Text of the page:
Climate change and conflict, a perfect storm

November 29, 2015 8:51 am
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Among countries attending world climate summit, seven form the Independent Alliance of Latin America and the Caribbean and they are promising to reduce their greenhouse gas emissions by 20 to 45 percent by 2030/AFP
Among countries attending world climate summit, seven form the Independent Alliance of Latin America and the Caribbean and they are promising to reduce their greenhouse gas emissions by 20 to 45 percent by 2030/AFP
PARIS, France, Nov 29 – Violence has cast a long shadow over a climate summit opening in Paris on Monday, two weeks after 130 people were killed in a coordinated jihadist onslaught on the French capital.

As more than 150 world leaders prepared to meet under heightened security, analysts warned of an increasingly war-torn future facing humanity if they fail to limit global warming.

The Paris attacks on November 13 were claimed by the Islamic State group that has a brutal war in Syria — a conflict rooted in part, experts say, on an historic drought from 2006 to 2010.

It drove some 1.5 million farmers and herders off their land and into cities and towns like Homs, Palmyra and Damascus.

“It’s not a coincidence that, immediately prior to the civil war in Syria, the country experienced the worst drought on record,” US Secretary of State John Kerry said in Milan last month.

According to Francesco Femia of The Center for Climate and Security in Washington DC, research has shown the Syrian drought “was made two-to-three times more likely because of climate change”.

Many a report has suggested that water scarcity, exacerbated by global warming, has fuelled deadly conflicts in the Middle East and Africa, thus contributing to the flood of refugees seeking a better life in Europe and elsewhere.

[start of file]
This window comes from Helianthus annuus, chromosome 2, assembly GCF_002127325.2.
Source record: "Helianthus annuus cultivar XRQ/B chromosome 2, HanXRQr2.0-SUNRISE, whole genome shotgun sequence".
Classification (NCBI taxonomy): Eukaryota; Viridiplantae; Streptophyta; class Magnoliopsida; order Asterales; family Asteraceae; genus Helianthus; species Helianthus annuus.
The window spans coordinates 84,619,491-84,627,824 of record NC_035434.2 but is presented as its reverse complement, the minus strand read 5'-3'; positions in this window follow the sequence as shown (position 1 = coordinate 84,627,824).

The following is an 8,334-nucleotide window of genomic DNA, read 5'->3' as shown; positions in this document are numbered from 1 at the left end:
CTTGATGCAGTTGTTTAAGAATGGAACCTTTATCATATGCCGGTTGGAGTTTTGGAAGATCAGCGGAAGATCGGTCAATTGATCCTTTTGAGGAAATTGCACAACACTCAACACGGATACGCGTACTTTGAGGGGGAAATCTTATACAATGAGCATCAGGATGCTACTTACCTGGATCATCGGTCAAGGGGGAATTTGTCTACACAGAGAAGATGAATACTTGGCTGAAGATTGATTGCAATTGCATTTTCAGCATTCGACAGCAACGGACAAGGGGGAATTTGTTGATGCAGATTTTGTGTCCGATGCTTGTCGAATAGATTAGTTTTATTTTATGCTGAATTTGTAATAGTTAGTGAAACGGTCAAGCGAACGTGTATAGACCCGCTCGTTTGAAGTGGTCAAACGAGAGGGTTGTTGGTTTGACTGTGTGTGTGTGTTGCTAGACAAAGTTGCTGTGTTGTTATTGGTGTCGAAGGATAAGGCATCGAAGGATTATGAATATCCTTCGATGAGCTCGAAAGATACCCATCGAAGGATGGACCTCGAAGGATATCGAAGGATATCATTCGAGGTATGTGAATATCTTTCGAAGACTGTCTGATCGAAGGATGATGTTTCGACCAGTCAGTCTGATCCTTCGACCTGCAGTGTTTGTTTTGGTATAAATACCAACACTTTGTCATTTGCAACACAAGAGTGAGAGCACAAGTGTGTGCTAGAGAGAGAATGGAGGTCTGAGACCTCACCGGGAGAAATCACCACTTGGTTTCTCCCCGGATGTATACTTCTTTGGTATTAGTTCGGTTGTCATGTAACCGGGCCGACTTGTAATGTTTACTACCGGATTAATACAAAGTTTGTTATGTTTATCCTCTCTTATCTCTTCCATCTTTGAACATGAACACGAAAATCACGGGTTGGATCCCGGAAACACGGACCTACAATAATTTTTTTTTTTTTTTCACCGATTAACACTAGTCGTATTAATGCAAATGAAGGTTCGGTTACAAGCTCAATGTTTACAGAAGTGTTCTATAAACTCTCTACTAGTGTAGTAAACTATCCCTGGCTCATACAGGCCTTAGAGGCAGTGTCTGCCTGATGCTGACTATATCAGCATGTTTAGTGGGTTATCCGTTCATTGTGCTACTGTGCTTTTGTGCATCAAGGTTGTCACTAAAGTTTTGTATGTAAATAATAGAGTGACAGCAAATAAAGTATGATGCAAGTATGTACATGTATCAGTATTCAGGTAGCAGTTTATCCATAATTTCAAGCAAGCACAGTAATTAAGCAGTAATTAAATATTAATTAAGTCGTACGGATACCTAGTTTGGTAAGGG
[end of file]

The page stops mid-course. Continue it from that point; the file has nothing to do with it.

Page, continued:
Experts warn the situation is likely to worsen as climate conditions become more hostile to human survival — and people become more desperate.

– ‘Threat multiplier’ –

While climate change is not, on its own, a direct cause of conflict, competition for dwindling water and land resources can certainly fan flames in an already volatile situation, say analysts.

“Climate change is a ‘threat multiplier’,” Femia told AFP.

“If, in a certain place, you introduce climate stress to the kinds of natural resource deficiencies that can contribute to state failure or conflict, you increase the likelihood of a conflict occurring.”

In July, an international team of scientists, policy analysts, financial and military risk experts, cautioned that food and water shortages would boost future conflicts over resources, mass migration and state failure.

Even sophisticated governments may be unable to deal with the combination of pressures, said the report entitled “Climate Change, a Risk Assessment”.

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